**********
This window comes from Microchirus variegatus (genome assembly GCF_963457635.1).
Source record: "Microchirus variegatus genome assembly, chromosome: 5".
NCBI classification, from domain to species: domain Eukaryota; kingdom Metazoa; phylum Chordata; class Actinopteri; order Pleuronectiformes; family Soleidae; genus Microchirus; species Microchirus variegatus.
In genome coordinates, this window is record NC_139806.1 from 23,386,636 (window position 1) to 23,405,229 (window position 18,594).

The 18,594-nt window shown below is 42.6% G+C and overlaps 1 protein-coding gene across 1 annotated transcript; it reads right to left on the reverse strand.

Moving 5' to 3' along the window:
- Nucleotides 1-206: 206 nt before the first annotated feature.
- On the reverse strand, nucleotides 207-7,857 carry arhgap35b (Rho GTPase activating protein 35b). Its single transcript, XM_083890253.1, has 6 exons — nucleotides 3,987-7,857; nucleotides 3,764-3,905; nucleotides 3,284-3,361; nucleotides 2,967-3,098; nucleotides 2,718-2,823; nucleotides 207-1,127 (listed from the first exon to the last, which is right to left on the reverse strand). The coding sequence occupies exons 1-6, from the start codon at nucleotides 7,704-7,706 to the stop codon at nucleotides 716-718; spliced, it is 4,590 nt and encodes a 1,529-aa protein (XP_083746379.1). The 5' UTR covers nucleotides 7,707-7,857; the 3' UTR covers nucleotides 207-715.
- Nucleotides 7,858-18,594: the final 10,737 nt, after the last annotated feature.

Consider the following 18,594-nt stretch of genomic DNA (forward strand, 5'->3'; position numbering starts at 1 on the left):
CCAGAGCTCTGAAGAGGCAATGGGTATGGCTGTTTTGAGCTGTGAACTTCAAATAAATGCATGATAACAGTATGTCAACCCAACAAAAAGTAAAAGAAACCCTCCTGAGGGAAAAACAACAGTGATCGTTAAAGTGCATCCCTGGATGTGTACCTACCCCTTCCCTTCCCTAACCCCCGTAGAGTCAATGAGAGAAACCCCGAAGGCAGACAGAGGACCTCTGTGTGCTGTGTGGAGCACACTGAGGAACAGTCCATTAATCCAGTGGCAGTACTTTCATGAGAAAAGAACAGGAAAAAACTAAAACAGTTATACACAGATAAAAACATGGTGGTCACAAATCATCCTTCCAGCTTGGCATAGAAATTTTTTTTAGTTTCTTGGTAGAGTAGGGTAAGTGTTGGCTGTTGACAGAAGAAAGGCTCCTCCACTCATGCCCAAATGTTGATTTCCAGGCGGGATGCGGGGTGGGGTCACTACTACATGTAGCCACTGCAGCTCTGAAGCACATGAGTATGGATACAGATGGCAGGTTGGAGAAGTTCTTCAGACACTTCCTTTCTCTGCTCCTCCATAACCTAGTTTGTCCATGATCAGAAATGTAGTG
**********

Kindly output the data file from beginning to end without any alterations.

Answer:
This window comes from Microchirus variegatus (genome assembly GCF_963457635.1).
Source record: "Microchirus variegatus genome assembly, chromosome: 5".
NCBI classification, from domain to species: domain Eukaryota; kingdom Metazoa; phylum Chordata; class Actinopteri; order Pleuronectiformes; family Soleidae; genus Microchirus; species Microchirus variegatus.
In genome coordinates, this window is record NC_139806.1 from 23,386,636 (window position 1) to 23,405,229 (window position 18,594).

The 18,594-nt window shown below is 42.6% G+C and overlaps 1 protein-coding gene across 1 annotated transcript; it reads right to left on the reverse strand.

Moving 5' to 3' along the window:
- Nucleotides 1-206: 206 nt before the first annotated feature.
- On the reverse strand, nucleotides 207-7,857 carry arhgap35b (Rho GTPase activating protein 35b). Its single transcript, XM_083890253.1, has 6 exons — nucleotides 3,987-7,857; nucleotides 3,764-3,905; nucleotides 3,284-3,361; nucleotides 2,967-3,098; nucleotides 2,718-2,823; nucleotides 207-1,127 (listed from the first exon to the last, which is right to left on the reverse strand). The coding sequence occupies exons 1-6, from the start codon at nucleotides 7,704-7,706 to the stop codon at nucleotides 716-718; spliced, it is 4,590 nt and encodes a 1,529-aa protein (XP_083746379.1). The 5' UTR covers nucleotides 7,707-7,857; the 3' UTR covers nucleotides 207-715.
- Nucleotides 7,858-18,594: the final 10,737 nt, after the last annotated feature.

Consider the following 18,594-nt stretch of genomic DNA (forward strand, 5'->3'; position numbering starts at 1 on the left):
CCAGAGCTCTGAAGAGGCAATGGGTATGGCTGTTTTGAGCTGTGAACTTCAAATAAATGCATGATAACAGTATGTCAACCCAACAAAAAGTAAAAGAAACCCTCCTGAGGGAAAAACAACAGTGATCGTTAAAGTGCATCCCTGGATGTGTACCTACCCCTTCCCTTCCCTAACCCCCGTAGAGTCAATGAGAGAAACCCCGAAGGCAGACAGAGGACCTCTGTGTGCTGTGTGGAGCACACTGAGGAACAGTCCATTAATCCAGTGGCAGTACTTTCATGAGAAAAGAACAGGAAAAAACTAAAACAGTTATACACAGATAAAAACATGGTGGTCACAAATCATCCTTCCAGCTTGGCATAGAAATTTTTTTTAGTTTCTTGGTAGAGTAGGGTAAGTGTTGGCTGTTGACAGAAGAAAGGCTCCTCCACTCATGCCCAAATGTTGATTTCCAGGCGGGATGCGGGGTGGGGTCACTACTACATGTAGCCACTGCAGCTCTGAAGCACATGAGTATGGATACAGATGGCAGGTTGGAGAAGTTCTTCAGACACTTCCTTTCTCTGCTCCTCCATAACCTAGTTTGTCCATGATCAGAAATGTAGTG